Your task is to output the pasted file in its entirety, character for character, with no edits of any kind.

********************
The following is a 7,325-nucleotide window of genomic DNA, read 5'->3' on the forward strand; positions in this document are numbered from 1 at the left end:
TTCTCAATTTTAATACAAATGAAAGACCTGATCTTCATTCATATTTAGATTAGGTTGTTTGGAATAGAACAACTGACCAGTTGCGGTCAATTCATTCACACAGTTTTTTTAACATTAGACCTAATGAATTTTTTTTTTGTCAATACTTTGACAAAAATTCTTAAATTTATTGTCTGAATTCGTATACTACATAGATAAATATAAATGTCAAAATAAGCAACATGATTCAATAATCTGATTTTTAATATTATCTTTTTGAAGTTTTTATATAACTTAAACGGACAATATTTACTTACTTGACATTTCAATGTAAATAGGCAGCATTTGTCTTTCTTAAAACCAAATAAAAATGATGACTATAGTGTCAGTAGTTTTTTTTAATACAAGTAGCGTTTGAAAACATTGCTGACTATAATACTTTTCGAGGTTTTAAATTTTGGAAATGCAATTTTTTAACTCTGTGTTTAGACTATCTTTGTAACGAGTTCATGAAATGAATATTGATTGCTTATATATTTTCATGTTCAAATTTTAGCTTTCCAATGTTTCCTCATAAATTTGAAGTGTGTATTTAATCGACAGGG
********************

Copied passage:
The following is a 7,325-nucleotide window of genomic DNA, read 5'->3' on the forward strand; positions in this document are numbered from 1 at the left end:
TTCTCAATTTTAATACAAATGAAAGACCTGATCTTCATTCATATTTAGATTAGGTTGTTTGGAATAGAACAACTGACCAGTTGCGGTCAATTCATTCACACAGTTTTTTTAACATTAGACCTAATGAATTTTTTTTTTGTCAATACTTTGACAAAAATTCTTAAATTTATTGTCTGAATTCGTATACTACATAGATAAATATAAATGTCAAAATAAGCAACATGATTCAATAATCTGATTTTTAATATTATCTTTTTGAAGTTTTTATATAACTTAAACGGACAATATTTACTTACTTGACATTTCAATGTAAATAGGCAGCATTTGTCTTTCTTAAAACCAAATAAAAATGATGACTATAGTGTCAGTAGTTTTTTTTAATACAAGTAGCGTTTGAAAACATTGCTGACTATAATACTTTTCGAGGTTTTAAATTTTGGAAATGCAATTTTTTAACTCTGTGTTTAGACTATCTTTGTAACGAGTTCATGAAATGAATATTGATTGCTTATATATTTTCATGTTCAAATTTTAGCTTTCCAATGTTTCCTCATAAATTTGAAGTGTGTATTTAATCGACAGGG